Category: Economics 10e: Ch 21

Hyperinflation in Zimbabwe is no longer news. Indeed the news below that inflation has risen to 2,200% may not even surprise us any more. However, inflation of this level should also mean similar changes in the exchange rate if purchasing power parity is to be maintained. The official exchange rate in Zimbabwe, however, hasn’t changed by anywhere near this amount and there are reports (See Scotsman article below) that the Governor of the Central Bank has even tried to portray a recent devaluation as not really a devaluation at all!

Our mutual friend The Economist (subscription) (12/4/07)
Zimbabwe inflation reaches 2,200% BBC News Online (26/4/07)
Zimbabwe’s inflation rate surges to 231,000,000% Guardian (9/10/08)
A month ago, the hospitals were overflowing. Now they lie empty Guardian (6/12/08)
Hyperinflation in Zimbabwe Wikipedia
(27/4/07)
How Zimbabwe lost control of inflation Newzimbabwe.com (11/12/09)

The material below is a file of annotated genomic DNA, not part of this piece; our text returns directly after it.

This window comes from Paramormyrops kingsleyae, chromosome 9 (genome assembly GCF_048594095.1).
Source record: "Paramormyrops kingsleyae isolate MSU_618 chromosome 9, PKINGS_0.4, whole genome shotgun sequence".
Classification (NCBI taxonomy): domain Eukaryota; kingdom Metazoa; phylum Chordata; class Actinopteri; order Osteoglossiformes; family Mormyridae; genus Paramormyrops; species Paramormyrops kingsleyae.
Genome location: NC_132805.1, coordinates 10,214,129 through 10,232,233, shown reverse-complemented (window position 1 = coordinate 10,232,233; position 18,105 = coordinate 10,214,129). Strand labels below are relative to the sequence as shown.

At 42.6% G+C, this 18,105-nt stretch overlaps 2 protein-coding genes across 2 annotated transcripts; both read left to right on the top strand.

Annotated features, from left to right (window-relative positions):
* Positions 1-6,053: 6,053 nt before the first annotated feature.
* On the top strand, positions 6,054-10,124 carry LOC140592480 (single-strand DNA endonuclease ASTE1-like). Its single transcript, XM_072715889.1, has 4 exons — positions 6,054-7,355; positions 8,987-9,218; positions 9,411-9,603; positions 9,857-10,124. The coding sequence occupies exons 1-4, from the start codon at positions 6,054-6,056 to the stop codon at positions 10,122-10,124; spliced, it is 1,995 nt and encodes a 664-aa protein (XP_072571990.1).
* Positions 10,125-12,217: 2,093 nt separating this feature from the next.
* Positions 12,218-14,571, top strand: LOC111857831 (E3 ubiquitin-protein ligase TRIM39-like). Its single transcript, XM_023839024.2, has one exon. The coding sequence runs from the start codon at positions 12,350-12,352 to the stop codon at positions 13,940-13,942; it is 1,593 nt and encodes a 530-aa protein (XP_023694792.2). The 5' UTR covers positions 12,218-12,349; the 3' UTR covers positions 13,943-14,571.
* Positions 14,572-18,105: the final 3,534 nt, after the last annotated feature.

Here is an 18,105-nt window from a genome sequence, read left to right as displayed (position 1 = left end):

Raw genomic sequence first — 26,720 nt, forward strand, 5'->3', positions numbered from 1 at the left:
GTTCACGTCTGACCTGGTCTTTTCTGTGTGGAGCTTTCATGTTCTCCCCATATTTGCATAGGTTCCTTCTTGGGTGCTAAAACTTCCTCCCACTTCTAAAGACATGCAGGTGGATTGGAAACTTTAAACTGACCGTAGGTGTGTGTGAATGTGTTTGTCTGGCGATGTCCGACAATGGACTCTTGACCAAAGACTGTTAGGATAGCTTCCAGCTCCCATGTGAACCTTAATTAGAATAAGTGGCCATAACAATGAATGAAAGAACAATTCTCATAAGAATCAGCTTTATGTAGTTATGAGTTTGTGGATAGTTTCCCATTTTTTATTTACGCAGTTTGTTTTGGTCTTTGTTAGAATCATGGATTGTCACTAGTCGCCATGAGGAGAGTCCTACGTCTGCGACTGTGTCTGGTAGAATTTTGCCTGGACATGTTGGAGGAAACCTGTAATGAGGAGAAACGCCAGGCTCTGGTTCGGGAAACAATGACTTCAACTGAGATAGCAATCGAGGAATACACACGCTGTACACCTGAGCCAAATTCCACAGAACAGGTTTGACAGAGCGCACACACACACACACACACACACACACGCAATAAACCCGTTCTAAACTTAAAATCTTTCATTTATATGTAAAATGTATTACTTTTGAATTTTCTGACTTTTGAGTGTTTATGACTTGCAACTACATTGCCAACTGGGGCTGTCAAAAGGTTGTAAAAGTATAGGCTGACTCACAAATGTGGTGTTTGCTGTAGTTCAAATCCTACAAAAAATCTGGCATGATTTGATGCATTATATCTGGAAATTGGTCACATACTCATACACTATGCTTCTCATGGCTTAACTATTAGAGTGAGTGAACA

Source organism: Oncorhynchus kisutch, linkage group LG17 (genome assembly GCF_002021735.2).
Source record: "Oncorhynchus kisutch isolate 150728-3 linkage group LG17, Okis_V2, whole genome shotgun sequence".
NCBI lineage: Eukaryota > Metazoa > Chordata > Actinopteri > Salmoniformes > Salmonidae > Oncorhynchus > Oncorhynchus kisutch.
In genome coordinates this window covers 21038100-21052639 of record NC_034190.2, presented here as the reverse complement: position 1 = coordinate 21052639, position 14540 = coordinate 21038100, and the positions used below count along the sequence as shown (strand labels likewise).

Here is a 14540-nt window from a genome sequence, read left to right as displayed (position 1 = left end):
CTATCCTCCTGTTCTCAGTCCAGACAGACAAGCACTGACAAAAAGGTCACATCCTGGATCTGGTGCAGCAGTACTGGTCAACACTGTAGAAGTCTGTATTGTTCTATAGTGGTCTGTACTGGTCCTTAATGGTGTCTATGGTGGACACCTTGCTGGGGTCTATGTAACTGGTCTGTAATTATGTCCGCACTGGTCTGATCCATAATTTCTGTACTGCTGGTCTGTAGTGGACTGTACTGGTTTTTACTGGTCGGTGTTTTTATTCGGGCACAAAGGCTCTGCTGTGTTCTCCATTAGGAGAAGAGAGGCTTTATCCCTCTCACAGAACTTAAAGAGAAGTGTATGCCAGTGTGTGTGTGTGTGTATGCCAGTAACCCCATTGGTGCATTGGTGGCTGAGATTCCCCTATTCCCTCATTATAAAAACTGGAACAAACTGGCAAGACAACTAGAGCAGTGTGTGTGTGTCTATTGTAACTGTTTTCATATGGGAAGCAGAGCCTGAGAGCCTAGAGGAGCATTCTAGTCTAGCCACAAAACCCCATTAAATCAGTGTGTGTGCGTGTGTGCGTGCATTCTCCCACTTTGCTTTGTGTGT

Questions

1. Explain, using diagrams as appropriate, how hyperinflation will affect the exchange rate in Zimbabwe.
2. Discuss the likely economic impact of not devaluing the official exchange rate in line with the level of inflation in Zimbabwe.
3. Assess possible exchange rate policies that would help reduce the level of hyperinflation in Zimbabwe.

As part of its Target 2.0 competition for students, The Times published a series of briefings looking at the factors that cause inflation. The one linked below considers the role of labour markets in determining inflation.

Interplay of work and inflation rate Times Online (2/2/07)

Questions

1. Explain the key determinants of the equilibrium level of wages in the labour market.
2. Assess the role of equilibrium labour market wages in the determination of the level of inflation.
3. Discuss the extent to which the NAIRU is still a relevant theory when considering the determinants of inflation.